A man receives new iPhone Xs from those who just bought at Apple Stores, on a street in Hong Kong, China November 3, 2017. REUTERS/Bobby Yip
One of the first customers, Mod, 22 of Bangkok poses with his iPhone X during its launch at the Apple store in Singapore November 3, 2017. REUTERS/Edgar Su
People queue for the iPhone X launch outside the Apple store in Berlin, Germany, November 3, 2017. REUTERS/Hannibal Hanschke
The first customer shows his new iPhone X after buying it at an Apple Store in Beijing, China November 3, 2017. REUTERS/Damir Sagolj TPX IMAGES OF THE DAY
The new iPhone X is pictured at the Apple Store Marche Saint-Germain in Paris, France, November 3, 2017. REUTERS/Benoit Tessier
First customers to buy iPhone X Kittiwat Wang, 22, and Mod, 22, of Bangkok pose with their iPhone X at the Apple store in Singapore November 3, 2017. REUTERS/Edgar Su
Customers wait outside an Apple Store as new iPhone X goes on sale in Beijing, China November 3, 2017. REUTERS/Damir Sagolj
One of the first customers shows his new iPhone X after buying it at an Apple Store in Beijing, China November 3, 2017. REUTERS/Damir Sagolj
A man tries out the Animoji feature on an iPhone X during its launch at the Apple store in Singapore November 3, 2017. REUTERS/Edgar Su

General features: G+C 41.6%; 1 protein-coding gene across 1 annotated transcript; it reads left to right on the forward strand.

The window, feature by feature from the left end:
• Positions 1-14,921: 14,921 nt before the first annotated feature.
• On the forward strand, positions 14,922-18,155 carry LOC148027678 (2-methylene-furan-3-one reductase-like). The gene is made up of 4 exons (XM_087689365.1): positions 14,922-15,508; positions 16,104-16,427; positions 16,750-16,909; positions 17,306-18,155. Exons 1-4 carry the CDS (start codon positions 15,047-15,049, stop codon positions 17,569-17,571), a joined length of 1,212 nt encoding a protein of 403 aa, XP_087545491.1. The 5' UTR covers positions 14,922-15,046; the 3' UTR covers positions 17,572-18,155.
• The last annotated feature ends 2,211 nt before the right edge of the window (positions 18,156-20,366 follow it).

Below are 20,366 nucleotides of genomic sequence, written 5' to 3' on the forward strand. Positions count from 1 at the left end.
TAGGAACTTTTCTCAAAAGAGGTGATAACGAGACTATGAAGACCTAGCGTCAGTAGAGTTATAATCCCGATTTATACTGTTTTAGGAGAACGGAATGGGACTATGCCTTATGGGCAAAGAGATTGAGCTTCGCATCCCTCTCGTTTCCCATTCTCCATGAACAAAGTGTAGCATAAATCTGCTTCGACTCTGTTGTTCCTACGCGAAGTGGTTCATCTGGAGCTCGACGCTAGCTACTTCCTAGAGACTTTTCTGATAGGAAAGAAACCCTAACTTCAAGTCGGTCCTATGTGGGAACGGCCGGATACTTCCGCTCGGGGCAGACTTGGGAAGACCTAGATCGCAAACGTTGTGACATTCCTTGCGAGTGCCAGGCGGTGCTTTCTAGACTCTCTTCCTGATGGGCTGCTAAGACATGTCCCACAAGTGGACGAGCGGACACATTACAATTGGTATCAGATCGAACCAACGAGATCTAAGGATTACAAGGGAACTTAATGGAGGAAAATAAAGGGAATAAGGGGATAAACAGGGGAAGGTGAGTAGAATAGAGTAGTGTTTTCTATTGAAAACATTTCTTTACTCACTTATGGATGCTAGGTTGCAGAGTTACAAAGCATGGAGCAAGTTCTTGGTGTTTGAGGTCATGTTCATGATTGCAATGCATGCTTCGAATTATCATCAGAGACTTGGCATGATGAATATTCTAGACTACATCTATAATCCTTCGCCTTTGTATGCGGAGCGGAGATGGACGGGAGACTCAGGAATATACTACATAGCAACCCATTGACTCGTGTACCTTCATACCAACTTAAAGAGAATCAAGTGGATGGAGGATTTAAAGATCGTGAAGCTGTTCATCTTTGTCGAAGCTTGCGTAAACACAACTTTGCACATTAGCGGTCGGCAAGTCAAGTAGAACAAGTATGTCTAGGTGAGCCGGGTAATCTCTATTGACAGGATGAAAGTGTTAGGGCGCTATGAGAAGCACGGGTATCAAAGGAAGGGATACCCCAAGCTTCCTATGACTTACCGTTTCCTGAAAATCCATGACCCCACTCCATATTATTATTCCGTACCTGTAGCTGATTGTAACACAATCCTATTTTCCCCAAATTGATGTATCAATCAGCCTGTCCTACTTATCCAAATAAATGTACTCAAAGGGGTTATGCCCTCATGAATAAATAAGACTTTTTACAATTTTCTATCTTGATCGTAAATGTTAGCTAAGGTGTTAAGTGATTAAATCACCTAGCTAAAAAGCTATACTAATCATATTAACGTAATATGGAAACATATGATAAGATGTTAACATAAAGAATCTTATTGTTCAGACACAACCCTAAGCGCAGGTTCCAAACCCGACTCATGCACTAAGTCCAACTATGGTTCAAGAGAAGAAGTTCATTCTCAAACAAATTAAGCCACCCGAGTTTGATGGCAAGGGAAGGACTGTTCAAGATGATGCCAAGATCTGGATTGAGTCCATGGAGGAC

People queue overnight for the iPhone X launch outside the Apple store in Singapore November 3, 2017. REUTERS/Edgar Su
People try out the Animoji feature on iPhone X handsets during its launch at the Apple store in Singapore November 3, 2017. REUTERS/Edgar Su
Ayano Tominaga (L) and other customers pose for a selfie photo with a cushion printed with a portrait of Apple co-founder Steve Jobs on it, as they wait in queue for the release of Apple's new iPhone X in front of the Apple Store in Tokyo's Omotesando shopping district, Japan, November 3, 2017. REUTERS/Toru Hanai TPX IMAGES OF THE DAY
Apple staff hold iPhone X packages at the Apple Store in Berlin, Germany, November 3, 2017. REUTERS/Hannibal Hanschke
New iPhone Xs that people who just bought at Apple Stores are reselling, are pictured on a street in Hong Kong, China November 3, 2017. REUTERS/Bobby Yip